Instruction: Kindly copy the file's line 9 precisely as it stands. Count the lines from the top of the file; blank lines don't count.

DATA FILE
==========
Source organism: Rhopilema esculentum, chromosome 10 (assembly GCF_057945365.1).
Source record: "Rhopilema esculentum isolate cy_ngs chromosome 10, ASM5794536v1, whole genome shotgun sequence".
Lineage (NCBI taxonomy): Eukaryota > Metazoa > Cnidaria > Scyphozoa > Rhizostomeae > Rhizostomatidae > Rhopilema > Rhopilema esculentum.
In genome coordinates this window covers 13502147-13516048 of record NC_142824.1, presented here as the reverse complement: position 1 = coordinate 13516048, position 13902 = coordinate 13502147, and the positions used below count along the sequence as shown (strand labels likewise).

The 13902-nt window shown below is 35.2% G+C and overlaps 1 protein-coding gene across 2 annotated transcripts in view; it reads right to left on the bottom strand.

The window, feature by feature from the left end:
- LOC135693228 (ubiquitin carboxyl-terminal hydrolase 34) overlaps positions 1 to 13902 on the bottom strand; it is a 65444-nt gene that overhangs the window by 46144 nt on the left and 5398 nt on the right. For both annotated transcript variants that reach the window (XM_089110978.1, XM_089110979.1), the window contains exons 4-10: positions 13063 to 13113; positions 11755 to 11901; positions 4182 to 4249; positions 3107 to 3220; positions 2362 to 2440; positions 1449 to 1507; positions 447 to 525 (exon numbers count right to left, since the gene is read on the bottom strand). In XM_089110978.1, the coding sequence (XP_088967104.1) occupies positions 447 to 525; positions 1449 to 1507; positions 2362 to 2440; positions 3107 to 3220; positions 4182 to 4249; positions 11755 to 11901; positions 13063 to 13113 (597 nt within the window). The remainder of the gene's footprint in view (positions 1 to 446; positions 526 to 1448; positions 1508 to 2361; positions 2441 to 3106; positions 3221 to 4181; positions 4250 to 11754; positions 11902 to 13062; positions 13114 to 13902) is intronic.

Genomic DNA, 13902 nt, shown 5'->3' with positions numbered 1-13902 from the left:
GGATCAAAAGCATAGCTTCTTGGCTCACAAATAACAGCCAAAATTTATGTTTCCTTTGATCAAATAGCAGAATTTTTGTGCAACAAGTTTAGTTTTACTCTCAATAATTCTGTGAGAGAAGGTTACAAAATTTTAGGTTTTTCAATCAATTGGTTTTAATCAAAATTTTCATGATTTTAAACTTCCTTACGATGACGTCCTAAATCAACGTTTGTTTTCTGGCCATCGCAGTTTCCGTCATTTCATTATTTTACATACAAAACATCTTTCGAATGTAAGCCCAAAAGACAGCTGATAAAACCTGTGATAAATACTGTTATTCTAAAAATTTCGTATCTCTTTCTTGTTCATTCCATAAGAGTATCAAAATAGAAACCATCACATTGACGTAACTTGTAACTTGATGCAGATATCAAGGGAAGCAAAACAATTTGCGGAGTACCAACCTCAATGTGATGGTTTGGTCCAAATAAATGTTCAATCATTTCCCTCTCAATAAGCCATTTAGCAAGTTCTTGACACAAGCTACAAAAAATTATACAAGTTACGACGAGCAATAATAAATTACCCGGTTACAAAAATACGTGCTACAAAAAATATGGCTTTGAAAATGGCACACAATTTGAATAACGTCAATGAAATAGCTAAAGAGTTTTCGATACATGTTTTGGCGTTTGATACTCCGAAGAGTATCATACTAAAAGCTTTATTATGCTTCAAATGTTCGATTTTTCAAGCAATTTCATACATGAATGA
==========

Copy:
GGATCAAAAGCATAGCTTCTTGGCTCACAAATAACAGCCAAAATTTATGTTTCCTTTGATCAAATAGCAGAATTTTTGTGCAACAAGTTTAGTTTTACTCTCAATAATTCTGTGAGAGAAGGTTACAAAATTTTAGGTTTTTCAATCAATTGGTTTTAATCAAAATTTTCATGATTTTAAACTTCCTTACGATGACGTCCTAAATCAACGTTTGTTTTCTGGCCATCGCAGTTTCCGTCATTTCATTATTTTACATACAAAACATCTTTCGAATGTAAGCCCAAAAGACAGCTGATAAAACCTGTGATAAATACTGTTATTCTAAAAATTTCGTATCTCTTTCTTGTTCATTCCATAAGAGTATCAAAATAGAAACCATCACATTGACGTAACTTGTAACTTGATGCAGATATCAAGGGAAGCAAAACAATTTGCGGAGTACCAACCTCAATGTGATGGTTTGGTCCAAATAAATGTTCAATCATTTCCCTCTCAATAAGCCATTTAGCAAGTTCTTGACACAAGCTACAAAAAATTATACAAGTTACGACGAGCAATAATAAATTACCCGGTTACAAAAATACGTGCTACAAAAAATATGGCTTTGAAAATGGCACACAATTTGAATAACGTCAATGAAATAGCTAAAGAGTTTTCGATACATGTTTTGGCGTTTGATACTCCGAAGAGTATCATACTAAAAGCTTTATTATGCTTCAAATGTTCGATTTTTCAAGCAATTTCATACATGAATGA